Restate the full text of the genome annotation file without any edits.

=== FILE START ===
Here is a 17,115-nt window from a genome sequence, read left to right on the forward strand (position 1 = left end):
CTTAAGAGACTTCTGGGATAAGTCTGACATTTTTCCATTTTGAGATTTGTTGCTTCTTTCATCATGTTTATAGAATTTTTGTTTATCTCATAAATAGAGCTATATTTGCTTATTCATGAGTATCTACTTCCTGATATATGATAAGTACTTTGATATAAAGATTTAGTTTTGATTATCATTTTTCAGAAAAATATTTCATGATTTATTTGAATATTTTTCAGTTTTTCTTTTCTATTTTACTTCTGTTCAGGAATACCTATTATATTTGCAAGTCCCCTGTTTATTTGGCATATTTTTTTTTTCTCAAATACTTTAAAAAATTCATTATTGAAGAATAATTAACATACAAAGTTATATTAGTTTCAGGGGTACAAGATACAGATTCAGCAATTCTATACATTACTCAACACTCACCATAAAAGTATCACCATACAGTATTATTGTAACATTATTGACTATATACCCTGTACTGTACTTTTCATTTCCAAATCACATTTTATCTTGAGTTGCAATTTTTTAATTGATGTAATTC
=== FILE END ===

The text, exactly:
Here is a 17,115-nt window from a genome sequence, read left to right on the forward strand (position 1 = left end):
CTTAAGAGACTTCTGGGATAAGTCTGACATTTTTCCATTTTGAGATTTGTTGCTTCTTTCATCATGTTTATAGAATTTTTGTTTATCTCATAAATAGAGCTATATTTGCTTATTCATGAGTATCTACTTCCTGATATATGATAAGTACTTTGATATAAAGATTTAGTTTTGATTATCATTTTTCAGAAAAATATTTCATGATTTATTTGAATATTTTTCAGTTTTTCTTTTCTATTTTACTTCTGTTCAGGAATACCTATTATATTTGCAAGTCCCCTGTTTATTTGGCATATTTTTTTTTTCTCAAATACTTTAAAAAATTCATTATTGAAGAATAATTAACATACAAAGTTATATTAGTTTCAGGGGTACAAGATACAGATTCAGCAATTCTATACATTACTCAACACTCACCATAAAAGTATCACCATACAGTATTATTGTAACATTATTGACTATATACCCTGTACTGTACTTTTCATTTCCAAATCACATTTTATCTTGAGTTGCAATTTTTTAATTGATGTAATTC